The relationship between teachers and students

Louis Barrett

Alison Fellman, Entertainment Editor

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   The relationship between a student and their teacher is surely one of the most impactful components in a student’s academic success. Nevertheless, the connection shared between a student and a teacher is an ongoing effort, whether it’s put in by both parties or it’s a one-sided struggle. A few of our own teachers and students here shared their views on how they interact with each other and cultivate a positive classroom environment.

  Teachers getting to know their students is the basis for having open communication and helping students learn. Geometry teacher Katrina Kutschkau expressed the impact of getting to know her students. “I think the most important thing is to get to know your students so you can understand different ways that you might be able to connect them or relate the material to them. [It can help] if you know their hobbies or interests. If they feel a sense of belonging in your classroom, I think that still helps them.”

  Senior Shorena Vashadze, an exchange student from Georgia, said that what makes a teacher great in her opinion is “when a teacher is willing to spend some time talking to you about stuff that is not connected to subjects [we’re learning about], stuff we find interesting and things that matter to us.”

  Teachers and students having closer relationships not only improves communication, it also contributes to a student’s success in the classroom. When teachers know how a student thinks and comprehends material, it can open up new opportunities for the student to achieve. Brooke Smitha, a science teacher, shared what approaches she uses to teach to a variety of different-minded students. “I try to incorporate reading into my lessons. I try to incorporate hands-on into my lessons. Virtually-some people learn well via the computer, some people learn well by doing and hearing and repeating. I try to incorporate all those in my lessons so that at least one strategy will work for every student.”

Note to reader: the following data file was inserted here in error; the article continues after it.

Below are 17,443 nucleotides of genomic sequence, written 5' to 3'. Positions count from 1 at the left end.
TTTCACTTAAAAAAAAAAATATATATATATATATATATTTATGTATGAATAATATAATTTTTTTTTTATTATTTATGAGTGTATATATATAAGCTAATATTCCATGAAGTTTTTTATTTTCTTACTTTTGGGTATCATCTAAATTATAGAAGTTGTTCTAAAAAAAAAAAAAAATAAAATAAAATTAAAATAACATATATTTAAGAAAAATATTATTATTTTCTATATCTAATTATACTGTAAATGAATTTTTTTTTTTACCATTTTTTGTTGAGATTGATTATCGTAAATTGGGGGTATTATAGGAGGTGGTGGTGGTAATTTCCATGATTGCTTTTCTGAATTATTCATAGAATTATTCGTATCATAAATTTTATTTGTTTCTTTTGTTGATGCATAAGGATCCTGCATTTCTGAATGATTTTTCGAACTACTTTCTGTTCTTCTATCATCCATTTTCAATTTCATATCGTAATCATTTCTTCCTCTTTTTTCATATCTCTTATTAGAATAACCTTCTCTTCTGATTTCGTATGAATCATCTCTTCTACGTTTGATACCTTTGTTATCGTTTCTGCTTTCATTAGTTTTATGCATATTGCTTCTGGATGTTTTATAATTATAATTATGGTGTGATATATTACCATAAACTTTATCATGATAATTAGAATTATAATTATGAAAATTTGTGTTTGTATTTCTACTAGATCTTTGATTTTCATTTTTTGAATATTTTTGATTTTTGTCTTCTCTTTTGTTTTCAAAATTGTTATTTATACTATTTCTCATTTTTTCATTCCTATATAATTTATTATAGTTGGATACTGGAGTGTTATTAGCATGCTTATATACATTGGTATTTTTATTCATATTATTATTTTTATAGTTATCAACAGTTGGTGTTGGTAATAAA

Sophomore Ryan Sontag had a suggestion that goes beyond different teaching methods. “Don’t do a bunch of assignments that can only be done a certain way,” he said. “There are many ways you can have an assignment [that can be made into] a project or writing piece. Projects that have different options can help students find their strengths, use them well, and get a better grade.”

  Positive teacher-student relationships that are built on support and closeness have shown to contribute to students’ social skills, academic performance, and academic resiliency, according to the American Psychological Association. Academic resiliency goes hand-in-hand with perseverance, which Kutschkau says is the most important thing in a student. “To learn you have to take the risk of asking questions and risk making mistakes or facing some failures and just continuing on. I try to emphasize when I teach geometry that it’s geomeTRY. You’ve got to try every day.”

  When asked what she wishes her students would know, Smitha said, “I want them to all know…that they are amazing people who can do anything they set their minds to, and they all have something to give to society and our planet. And to me, they give so much to me. I’ve learned so many things from my students, and I hope they’ve learned a few things back.”


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